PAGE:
Millions of individuals who had polio are living in all areas of the world. Survivors range in age from a few months to nonagenarians (in their nineties). Aftereffects vary greatly depending on the number and location of the nerve cells destroyed by the poliovirus. The challenge or ease of living with polio varies for each survivor, depending on the availability of medical care and rehabilitation opportunities, and their family and social support.
Living with polio encompasses many topics. The goal is to expand this section to include more topics and to include representative information provided by polio survivors and health professionals from all over the world. Suggestions may be submitted through “Contact.”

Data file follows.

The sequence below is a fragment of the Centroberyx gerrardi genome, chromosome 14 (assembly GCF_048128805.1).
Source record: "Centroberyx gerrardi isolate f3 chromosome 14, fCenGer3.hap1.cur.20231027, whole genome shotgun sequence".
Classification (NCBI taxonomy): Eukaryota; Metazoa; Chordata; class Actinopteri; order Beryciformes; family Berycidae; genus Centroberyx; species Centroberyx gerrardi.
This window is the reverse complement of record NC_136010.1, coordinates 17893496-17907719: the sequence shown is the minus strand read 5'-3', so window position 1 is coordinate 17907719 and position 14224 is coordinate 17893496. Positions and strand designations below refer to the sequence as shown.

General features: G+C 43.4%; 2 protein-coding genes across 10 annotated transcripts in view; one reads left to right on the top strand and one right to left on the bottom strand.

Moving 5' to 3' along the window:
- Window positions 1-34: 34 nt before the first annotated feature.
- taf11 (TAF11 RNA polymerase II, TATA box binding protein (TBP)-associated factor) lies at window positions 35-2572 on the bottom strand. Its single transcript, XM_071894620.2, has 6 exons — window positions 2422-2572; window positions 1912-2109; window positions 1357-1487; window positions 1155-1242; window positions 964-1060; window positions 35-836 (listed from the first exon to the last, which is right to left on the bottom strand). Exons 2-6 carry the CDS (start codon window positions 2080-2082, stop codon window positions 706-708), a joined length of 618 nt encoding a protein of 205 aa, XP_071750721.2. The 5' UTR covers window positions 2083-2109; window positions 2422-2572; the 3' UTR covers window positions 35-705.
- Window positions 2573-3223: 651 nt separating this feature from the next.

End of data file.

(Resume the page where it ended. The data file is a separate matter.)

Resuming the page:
Post-Polio Health International would like to thank Diane Young, daughter of polio survivor Grace Young, for granting permission to display her writings in this section. Grace, an occupational therapist, shared her professional knowledge tempered by her personal experience with the post-polio community from the late ‘80s until her death in 2009.
Excerpts are also from PHI’s 1999 version of its Handbook on the Late Effects of Poliomyelitis for Physicians and Survivors, edited by Frederick M. Maynard, MD, and Joan L. Headley, MS, and from other educational materials written for PHI.
The source of advice, hints, explanations, etc., included in each topic is identified at the end of each entry.